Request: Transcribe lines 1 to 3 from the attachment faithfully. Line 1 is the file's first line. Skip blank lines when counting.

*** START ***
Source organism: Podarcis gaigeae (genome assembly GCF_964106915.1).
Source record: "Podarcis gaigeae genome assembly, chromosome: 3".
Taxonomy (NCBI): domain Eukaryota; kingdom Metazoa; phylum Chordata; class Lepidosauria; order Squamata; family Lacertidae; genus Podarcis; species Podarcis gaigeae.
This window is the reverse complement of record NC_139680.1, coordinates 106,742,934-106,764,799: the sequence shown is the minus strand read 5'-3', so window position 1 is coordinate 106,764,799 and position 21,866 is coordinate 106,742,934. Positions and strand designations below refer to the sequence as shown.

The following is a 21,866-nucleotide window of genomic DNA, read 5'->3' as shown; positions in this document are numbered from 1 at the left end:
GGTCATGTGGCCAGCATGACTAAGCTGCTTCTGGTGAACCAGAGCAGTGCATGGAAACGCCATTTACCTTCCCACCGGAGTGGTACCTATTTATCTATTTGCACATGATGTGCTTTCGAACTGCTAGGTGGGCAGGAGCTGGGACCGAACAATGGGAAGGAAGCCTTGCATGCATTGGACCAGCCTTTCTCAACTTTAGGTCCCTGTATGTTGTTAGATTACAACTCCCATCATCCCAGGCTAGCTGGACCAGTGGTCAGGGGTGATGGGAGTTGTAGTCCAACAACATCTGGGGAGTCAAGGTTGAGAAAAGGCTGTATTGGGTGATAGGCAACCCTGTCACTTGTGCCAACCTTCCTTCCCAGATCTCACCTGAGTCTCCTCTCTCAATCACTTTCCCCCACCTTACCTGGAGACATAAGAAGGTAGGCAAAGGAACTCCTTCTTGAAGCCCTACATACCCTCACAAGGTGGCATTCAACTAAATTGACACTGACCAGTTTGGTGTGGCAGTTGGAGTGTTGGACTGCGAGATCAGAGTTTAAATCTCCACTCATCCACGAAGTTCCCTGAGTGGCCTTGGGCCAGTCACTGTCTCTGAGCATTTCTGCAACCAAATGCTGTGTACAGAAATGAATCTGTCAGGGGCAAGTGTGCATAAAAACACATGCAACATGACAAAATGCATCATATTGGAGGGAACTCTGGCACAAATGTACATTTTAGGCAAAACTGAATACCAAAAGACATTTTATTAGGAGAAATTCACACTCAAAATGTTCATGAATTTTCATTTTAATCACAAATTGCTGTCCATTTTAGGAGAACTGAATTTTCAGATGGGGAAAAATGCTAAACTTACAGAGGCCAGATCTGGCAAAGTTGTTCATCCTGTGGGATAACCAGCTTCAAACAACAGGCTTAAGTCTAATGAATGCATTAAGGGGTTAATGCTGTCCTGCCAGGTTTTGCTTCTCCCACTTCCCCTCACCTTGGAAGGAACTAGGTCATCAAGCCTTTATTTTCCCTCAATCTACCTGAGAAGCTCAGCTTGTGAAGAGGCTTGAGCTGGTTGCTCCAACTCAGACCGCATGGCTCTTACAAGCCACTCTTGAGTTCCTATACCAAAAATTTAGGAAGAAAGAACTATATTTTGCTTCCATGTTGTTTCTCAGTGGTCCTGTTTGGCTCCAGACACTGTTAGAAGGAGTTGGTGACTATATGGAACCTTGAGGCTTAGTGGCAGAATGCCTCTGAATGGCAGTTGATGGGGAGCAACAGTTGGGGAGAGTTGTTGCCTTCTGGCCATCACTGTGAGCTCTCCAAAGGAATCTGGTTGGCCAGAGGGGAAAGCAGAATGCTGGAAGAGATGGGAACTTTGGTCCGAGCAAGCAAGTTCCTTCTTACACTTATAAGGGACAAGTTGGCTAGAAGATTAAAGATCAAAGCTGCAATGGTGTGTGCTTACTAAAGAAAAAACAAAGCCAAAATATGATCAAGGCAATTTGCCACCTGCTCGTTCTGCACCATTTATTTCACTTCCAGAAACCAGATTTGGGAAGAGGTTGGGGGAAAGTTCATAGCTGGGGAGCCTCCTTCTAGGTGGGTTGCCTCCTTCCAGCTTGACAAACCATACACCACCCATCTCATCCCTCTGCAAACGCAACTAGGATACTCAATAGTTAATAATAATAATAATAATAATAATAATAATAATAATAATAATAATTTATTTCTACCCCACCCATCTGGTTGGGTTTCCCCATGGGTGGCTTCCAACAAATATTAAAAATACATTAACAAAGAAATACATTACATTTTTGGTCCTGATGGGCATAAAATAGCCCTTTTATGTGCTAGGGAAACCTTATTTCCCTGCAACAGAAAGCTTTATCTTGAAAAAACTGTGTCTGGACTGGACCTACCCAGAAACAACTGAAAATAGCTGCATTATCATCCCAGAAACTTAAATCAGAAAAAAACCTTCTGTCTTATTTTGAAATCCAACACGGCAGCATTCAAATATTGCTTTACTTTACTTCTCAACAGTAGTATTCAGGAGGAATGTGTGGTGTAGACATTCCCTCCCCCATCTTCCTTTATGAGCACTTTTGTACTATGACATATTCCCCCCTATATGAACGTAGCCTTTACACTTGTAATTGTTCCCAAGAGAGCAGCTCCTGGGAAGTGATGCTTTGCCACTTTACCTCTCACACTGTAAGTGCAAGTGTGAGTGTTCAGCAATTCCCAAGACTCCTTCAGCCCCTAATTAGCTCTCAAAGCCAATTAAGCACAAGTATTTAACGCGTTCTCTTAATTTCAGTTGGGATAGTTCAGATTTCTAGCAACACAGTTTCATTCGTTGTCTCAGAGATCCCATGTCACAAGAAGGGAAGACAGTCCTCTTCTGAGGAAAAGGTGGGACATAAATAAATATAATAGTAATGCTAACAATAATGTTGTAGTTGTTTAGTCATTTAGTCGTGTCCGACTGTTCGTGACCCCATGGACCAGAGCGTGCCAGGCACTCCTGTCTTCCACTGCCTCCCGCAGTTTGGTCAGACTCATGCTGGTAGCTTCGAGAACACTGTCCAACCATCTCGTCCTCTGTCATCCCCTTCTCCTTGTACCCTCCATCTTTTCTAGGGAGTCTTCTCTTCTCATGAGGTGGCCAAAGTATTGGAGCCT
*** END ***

Source organism: Podarcis gaigeae (genome assembly GCF_964106915.1).
Source record: "Podarcis gaigeae genome assembly, chromosome: 3".
Taxonomy (NCBI): domain Eukaryota; kingdom Metazoa; phylum Chordata; class Lepidosauria; order Squamata; family Lacertidae; genus Podarcis; species Podarcis gaigeae.